With a bigger say in the city’s concept plans and development uses, as well as more involvement in upstream decisionmaking, real estate developers can harness a global pool of institutional capital and fresh ideas to transform Singapore, says Dr Seek Ngee Huat.


Speaking at a CLC lecture in October, the chairman of the National University of Singapore’s Institute of Real Estate Studies laid out a model for success in urban development led by a rethinking of the public private partnership (PPP) in Singapore. While the city’s development has been defined for decades by the public sector — which is its largest land owner and housing developer — Dr Seek said it is time for the private sector to play a bigger role.


“It is clear that the symbiotic relationship between the public and private sectors is a key success factor in transforming Singapore from what was in 1965, a poor Third World city, to a world-class metropolis,” he said.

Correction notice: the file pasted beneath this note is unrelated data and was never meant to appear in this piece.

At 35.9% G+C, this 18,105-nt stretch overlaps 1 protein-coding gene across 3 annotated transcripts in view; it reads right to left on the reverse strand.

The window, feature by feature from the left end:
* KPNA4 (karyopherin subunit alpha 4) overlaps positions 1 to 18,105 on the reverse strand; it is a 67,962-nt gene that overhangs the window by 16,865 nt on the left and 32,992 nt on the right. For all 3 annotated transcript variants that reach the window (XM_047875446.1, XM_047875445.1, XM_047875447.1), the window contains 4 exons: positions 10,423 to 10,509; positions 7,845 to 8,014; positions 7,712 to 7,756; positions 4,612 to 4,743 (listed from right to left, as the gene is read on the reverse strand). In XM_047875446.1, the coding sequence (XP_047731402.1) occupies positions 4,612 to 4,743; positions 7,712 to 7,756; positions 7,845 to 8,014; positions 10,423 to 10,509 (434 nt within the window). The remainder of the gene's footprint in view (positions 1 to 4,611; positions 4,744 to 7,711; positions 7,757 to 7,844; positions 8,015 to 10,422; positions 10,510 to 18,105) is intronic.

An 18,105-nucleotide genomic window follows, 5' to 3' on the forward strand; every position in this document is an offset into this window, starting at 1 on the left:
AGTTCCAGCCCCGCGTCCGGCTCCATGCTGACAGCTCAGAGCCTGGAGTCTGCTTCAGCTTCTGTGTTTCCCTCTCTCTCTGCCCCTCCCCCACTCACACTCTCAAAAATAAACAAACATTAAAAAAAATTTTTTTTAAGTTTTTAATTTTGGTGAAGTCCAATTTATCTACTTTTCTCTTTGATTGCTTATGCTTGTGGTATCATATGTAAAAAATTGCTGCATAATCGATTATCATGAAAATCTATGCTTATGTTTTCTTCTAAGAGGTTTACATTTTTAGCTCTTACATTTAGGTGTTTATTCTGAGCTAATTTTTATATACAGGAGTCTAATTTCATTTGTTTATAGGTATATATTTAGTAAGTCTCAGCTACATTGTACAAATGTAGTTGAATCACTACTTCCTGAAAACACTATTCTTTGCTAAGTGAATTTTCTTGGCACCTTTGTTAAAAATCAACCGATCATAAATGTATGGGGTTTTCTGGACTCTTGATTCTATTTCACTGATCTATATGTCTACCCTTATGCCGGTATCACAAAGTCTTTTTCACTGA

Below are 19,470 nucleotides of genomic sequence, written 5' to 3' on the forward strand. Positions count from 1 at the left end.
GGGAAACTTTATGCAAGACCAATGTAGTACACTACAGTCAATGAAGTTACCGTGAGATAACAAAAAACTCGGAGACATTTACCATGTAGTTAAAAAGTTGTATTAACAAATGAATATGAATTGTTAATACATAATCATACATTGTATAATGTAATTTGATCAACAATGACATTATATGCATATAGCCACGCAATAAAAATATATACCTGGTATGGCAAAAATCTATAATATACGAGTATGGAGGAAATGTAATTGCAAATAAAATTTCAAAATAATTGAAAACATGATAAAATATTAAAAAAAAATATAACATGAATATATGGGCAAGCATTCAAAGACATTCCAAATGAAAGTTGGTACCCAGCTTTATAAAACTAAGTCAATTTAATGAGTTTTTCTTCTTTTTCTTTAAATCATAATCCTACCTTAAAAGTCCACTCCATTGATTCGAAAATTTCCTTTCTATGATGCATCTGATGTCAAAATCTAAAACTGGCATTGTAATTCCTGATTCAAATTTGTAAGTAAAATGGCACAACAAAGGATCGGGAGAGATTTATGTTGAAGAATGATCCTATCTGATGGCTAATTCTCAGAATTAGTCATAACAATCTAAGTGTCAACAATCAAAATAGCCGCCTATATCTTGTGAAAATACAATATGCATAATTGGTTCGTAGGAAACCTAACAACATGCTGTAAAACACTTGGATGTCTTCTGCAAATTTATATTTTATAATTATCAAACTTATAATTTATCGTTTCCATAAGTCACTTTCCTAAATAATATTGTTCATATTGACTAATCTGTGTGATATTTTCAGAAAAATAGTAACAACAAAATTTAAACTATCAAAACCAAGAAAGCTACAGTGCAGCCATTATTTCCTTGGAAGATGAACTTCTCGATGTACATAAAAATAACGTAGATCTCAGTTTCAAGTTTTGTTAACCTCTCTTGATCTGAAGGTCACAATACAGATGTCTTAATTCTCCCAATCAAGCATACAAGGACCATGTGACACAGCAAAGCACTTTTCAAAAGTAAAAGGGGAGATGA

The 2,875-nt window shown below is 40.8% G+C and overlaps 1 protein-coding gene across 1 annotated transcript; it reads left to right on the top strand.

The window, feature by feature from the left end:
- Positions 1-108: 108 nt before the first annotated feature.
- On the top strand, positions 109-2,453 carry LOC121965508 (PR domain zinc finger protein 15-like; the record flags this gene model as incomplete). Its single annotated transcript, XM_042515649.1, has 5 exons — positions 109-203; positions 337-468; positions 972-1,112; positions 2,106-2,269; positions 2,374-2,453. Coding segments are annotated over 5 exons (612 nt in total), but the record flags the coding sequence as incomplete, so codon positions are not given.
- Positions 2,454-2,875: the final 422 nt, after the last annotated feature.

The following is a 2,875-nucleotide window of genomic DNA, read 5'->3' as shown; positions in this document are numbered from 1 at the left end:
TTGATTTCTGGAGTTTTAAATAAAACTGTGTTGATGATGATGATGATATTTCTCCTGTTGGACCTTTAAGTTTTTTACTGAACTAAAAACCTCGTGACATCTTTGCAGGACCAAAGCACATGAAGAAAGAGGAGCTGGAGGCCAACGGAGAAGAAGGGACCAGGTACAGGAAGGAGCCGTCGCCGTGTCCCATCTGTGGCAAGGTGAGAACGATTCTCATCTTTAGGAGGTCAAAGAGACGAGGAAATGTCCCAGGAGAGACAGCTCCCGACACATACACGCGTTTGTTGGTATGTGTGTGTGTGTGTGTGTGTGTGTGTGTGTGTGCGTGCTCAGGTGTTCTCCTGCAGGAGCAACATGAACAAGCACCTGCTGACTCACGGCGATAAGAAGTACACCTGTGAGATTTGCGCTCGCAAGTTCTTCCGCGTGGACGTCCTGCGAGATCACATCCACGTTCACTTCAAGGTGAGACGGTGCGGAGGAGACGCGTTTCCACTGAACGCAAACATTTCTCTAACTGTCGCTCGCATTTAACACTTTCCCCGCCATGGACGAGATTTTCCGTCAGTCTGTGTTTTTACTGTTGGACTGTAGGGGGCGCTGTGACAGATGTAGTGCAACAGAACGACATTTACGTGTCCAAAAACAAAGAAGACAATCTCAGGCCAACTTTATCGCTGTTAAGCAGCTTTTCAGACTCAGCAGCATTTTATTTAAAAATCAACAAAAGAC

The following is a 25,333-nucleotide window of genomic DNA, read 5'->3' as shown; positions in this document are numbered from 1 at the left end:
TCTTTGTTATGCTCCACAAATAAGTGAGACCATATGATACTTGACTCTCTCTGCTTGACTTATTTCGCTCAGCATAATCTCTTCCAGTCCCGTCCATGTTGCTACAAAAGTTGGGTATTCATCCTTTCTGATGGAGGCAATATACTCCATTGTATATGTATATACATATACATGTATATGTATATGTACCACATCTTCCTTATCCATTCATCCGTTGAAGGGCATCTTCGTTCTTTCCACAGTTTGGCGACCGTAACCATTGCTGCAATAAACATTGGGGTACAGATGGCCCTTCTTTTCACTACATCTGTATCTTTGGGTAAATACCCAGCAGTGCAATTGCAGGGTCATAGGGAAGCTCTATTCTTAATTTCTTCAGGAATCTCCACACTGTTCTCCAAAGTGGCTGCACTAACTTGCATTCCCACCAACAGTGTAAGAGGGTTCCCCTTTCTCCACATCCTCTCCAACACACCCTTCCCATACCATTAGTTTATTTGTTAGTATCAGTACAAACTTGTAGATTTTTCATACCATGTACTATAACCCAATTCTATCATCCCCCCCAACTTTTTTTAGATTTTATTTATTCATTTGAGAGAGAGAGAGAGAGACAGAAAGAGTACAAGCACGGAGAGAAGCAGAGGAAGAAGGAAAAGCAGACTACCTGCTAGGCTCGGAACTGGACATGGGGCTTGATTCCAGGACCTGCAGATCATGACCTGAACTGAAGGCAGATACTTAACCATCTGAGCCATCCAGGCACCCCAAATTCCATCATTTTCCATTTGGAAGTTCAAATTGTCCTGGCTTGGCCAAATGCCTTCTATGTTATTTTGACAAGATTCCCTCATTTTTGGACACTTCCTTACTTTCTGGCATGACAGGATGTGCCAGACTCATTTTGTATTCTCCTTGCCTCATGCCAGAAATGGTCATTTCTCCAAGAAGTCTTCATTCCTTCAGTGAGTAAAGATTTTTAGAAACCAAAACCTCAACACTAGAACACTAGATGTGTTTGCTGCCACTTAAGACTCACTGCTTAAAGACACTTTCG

“But we’re in a different world from 20, 30 years ago… The public sector is so good at what it does and so dominant that we may run the risk of stifling new ideas and innovations from the private sector.”


Unlike in the past, private developers today are more sophisticated having seen the world. They are better equipped to harness market forces and tap market knowledge, as well as possess a greater capacity and willingness to take risks in real estate development.


According to Dr Seek, several factors are important for PPP to work in real estate. These include market timing, planning and urban design as well as the alignment of public and private sector interests. For instance, the Singapore government’s assurances then to limit new land supply in the vicinity of Suntec City and Marina Bay Financial Centre was important in reducing uncertainties for the developers of these two projects. However, he also noted that in the case of Suntec City, the developer’s choice of selling its offices as strata title units to quickly turn a profit may not have been aligned with the long-term objective of anchoring Singapore as an international convention hub.